Every month or so, we round up some of the questions we've received about the English language and attempt to respond to them cheerfully, lucidly--sometimes even sensibly. This month, in recognition of National Punctuation Day on September 24, we focus on two frequently abused points: apostrophes and quotation marks.
- I know that in American usage a period goes inside a closing quotation mark: "My name is Inigo Montoya. You killed my father. Prepare to die." But what about exclamation points and question marks: inside or outside of the quotation marks?
Inside if the quotation itself is an exclamation or question:
The boy asked, "Is this a kissing book?"
Count Rugen shouted, "Stop saying that!"
But outside if the question mark or exclamation point doesn't belong to the quotation:
Which character in the movie kept repeating the word "inconceivable"?
- If "its" is the possessive form of the pronoun ("a bird in its cage") and "it's" is the contraction for "it is," what is "its'"--with the apostrophe after the "s"?
- I'm currently working for a man with a broken wrist, typing all of his emails, notes etc. He works with a lot of forms titled with initials like "MP" and "CGL." When he refers to multiple forms, he wants me to put an apostrophe between the acronym and the "s"--such as, "We need to file more MP's." I just flinch every time I do this. As I understand it, you use an apostrophe for possessives ("the MP's formatting is wrong") but not plurals. He contends that the rule is different for acronyms. He's the boss, so he wins the argument, but I either need to be vindicated or to be told I'm wrong and work at accepting the apostrophe.
Like you and your boss, style guides disagree on this one. The New York Times Manual of Style and Usage (2002) advises us to use the apostrophe "for terms like PC's, TV's, and VCR's." However, The Associated Press Stylebook (2007) tells us not to use the apostrophe with "plurals of numerals or multiple-letter combinations: 'She knows her ABCs. I gave him five IOUs. Four VIPs were there.'" Like you, I happen to favor the Associated Press policy. Let the unpunctuated "s" signal plurals. Reserve the apostrophe for contractions and possession. Unless, of course, you work for The New York Times.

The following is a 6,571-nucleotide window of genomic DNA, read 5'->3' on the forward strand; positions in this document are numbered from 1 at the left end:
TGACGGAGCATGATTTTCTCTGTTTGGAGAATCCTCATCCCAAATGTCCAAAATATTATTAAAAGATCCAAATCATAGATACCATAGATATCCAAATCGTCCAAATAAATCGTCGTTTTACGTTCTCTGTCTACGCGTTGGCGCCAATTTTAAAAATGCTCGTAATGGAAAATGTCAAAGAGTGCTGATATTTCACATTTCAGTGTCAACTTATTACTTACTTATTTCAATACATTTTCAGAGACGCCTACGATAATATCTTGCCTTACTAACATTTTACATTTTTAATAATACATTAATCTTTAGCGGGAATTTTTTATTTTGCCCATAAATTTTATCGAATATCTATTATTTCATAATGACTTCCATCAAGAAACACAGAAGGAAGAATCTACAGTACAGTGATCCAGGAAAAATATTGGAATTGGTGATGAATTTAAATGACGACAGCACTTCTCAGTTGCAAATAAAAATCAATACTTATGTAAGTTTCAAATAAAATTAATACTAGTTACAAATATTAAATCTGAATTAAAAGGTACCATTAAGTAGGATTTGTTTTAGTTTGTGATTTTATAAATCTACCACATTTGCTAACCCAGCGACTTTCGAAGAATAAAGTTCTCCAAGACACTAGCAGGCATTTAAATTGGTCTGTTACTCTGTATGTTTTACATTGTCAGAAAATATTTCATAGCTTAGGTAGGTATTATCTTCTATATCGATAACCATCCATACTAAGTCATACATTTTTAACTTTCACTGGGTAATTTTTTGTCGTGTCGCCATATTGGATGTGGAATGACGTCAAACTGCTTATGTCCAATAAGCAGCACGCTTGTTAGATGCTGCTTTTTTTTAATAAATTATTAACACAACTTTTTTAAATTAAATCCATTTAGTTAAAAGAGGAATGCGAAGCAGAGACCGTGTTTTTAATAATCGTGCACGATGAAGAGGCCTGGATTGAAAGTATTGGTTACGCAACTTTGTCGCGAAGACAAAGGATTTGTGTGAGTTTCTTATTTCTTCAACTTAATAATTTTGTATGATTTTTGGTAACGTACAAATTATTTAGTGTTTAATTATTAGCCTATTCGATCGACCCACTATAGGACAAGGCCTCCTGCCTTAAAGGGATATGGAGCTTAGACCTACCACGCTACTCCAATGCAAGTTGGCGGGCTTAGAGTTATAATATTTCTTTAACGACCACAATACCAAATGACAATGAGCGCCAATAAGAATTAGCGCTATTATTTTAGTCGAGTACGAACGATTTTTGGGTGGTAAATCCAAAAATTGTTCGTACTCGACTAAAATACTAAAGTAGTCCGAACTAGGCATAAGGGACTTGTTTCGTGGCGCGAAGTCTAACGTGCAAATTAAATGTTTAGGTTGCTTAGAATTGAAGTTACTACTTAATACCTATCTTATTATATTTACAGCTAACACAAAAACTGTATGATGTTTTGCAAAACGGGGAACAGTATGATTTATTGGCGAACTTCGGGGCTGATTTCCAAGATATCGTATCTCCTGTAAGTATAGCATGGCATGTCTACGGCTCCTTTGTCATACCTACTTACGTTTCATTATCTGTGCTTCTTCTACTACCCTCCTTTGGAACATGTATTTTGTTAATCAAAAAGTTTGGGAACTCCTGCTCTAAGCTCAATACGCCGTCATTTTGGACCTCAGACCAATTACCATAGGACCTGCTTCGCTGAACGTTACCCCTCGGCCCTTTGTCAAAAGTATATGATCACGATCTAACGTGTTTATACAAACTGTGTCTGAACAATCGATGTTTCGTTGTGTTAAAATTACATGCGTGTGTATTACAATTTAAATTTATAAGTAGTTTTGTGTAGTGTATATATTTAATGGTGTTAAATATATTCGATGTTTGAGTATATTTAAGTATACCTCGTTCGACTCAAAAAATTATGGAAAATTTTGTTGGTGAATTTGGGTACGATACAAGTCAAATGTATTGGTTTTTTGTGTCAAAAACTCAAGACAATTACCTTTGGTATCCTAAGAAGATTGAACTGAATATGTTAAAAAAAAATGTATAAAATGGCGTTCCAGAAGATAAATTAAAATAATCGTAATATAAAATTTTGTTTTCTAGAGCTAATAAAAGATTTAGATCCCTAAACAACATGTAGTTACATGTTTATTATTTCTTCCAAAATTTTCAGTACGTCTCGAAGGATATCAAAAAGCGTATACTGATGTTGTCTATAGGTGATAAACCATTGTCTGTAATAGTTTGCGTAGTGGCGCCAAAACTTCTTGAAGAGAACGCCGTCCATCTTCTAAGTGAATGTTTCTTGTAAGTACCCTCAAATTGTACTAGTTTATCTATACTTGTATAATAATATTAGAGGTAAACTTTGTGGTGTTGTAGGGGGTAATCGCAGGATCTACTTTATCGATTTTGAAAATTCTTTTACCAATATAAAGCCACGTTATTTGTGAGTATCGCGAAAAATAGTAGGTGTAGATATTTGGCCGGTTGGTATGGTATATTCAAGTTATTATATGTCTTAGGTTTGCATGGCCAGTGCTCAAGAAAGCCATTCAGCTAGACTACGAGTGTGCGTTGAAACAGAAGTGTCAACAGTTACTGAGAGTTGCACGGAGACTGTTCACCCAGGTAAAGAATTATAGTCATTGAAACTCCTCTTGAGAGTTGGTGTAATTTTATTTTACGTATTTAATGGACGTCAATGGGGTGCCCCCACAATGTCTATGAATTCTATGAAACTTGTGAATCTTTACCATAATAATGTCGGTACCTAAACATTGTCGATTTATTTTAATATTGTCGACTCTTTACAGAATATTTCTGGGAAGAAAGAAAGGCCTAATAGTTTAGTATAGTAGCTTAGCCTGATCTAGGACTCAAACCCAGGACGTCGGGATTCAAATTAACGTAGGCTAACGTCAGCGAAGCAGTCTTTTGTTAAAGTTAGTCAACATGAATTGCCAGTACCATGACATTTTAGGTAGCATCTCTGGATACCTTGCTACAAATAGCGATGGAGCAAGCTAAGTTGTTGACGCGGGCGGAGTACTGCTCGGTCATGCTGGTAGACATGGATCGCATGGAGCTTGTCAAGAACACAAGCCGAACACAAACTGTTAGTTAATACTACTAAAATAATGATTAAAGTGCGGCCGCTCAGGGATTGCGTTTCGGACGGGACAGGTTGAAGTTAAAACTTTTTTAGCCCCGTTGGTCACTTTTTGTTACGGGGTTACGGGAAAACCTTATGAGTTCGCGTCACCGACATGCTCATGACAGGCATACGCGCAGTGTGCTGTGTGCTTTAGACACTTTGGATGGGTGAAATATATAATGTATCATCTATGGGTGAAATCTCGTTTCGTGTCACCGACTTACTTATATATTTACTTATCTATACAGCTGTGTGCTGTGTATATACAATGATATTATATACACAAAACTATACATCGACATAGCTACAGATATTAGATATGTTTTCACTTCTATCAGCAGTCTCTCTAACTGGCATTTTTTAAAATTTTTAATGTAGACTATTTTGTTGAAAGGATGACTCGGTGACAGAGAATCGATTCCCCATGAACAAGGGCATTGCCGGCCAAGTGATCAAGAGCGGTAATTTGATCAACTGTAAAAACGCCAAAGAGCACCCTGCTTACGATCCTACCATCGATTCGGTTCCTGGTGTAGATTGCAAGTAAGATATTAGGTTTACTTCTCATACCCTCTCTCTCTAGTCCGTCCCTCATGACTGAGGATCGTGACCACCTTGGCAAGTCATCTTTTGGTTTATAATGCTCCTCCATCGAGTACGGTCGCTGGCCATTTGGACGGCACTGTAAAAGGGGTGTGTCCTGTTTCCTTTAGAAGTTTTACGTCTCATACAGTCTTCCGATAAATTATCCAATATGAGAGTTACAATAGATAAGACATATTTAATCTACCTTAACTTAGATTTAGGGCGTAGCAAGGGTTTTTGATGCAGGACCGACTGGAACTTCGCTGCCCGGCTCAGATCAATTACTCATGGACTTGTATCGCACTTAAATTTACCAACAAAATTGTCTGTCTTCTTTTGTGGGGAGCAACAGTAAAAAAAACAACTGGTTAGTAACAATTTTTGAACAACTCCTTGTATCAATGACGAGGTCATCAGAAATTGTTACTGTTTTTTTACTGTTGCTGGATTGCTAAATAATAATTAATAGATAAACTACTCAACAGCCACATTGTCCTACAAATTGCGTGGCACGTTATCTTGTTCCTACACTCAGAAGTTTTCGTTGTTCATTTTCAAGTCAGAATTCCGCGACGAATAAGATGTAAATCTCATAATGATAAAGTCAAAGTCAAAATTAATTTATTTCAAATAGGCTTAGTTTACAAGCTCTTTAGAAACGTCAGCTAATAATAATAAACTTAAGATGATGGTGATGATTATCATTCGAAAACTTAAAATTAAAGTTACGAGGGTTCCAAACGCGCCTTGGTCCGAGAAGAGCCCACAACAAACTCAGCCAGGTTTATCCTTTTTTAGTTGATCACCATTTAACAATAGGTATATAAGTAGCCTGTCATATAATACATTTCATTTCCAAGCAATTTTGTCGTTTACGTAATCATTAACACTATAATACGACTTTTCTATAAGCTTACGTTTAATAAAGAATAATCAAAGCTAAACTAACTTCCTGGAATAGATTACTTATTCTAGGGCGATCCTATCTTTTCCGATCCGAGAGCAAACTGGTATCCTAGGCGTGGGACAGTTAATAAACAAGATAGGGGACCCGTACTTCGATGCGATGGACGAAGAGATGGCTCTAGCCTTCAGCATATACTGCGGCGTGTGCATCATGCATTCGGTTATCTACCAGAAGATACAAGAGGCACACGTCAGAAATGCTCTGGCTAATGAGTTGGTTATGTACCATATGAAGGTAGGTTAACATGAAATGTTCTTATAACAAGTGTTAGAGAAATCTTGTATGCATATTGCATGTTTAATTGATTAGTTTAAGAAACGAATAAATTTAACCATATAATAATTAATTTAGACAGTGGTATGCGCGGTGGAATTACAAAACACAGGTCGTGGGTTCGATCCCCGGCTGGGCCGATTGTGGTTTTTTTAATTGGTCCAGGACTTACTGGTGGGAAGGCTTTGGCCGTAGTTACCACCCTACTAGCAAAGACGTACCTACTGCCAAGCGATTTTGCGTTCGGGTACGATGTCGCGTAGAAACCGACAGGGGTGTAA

- When is it correct to use single quotes (' ') instead of double quotes (" ")?
Most American style guides recommend using single quotation marks to enclose a quotation that appears within another quotation:
"I said to her," Mr. Bush reported, referring to First Lady Laura Bush, "make sure the rug says 'Optimistic person comes to work.'"
Notice that two separate quotation marks appear at the end of the sentence: a single mark to close the rug's observation and a double mark to close the president's report. (By the way, the British customarily reverse this order: first using single quotation marks--or "inverted commas"--and then turning to double quotation marks to enclose quotations within quotations.)
- My son recently brought home a test with two questions wrong. I will write the sentences below, and explain the issues I am having.
- The dogs collars are leather. (Where does the apostrophe go?) (I say either "dog's" OR "dogs'" because we don't know if it's ONE dog with many collars or multiple dogs with one collar.)
- The singers music stands are very tall. (Where does the apostrophe go?) (Again, same issue: one singer with many stands or many singers each with their own stand?)
Any advice would be greatly appreciated as I have a meeting with the teacher on Monday and want to make sure I am not overlooking something. I already had a talk with her, and she seemed like she was unwilling to bend, so I am in for a pretty big fight and want all the help I can get.
You're right: both sentences are ambiguous. We have no way of knowing if the possessive noun in either sentence is singular or plural. As you suggest, it's not absurd to imagine that a single dog might have more than one collar (my cat has two, neither of which he wears) or a solitary singer could have multiple music stands.
If you and the teacher are still talking, you might gently suggest to her that punctuation depends in part on context--and that a bit more context on the quiz could have eliminated the ambiguity. For example:
- I have two dogs. The dogs collars are leather. (Where does the apostrophe go? dogs') OR
- I have a dog. The dogs collars are leather. (Where does the apostrophe go? dog's)
Please let me know if you have made any headway with the teacher--though at this point you may be ready to join the Campaign to Abolish the Apostrophe.
More About Punctuation:
- Basic Rules of Punctuation
- Guidelines for Using Apostrophes Correctly
- The Campaign to Abolish the Apostrophe
- Guidelines for Using Quotation Marks Effectively
Do you have any language questions? If so, please send them our way by clicking on the "comments" button below.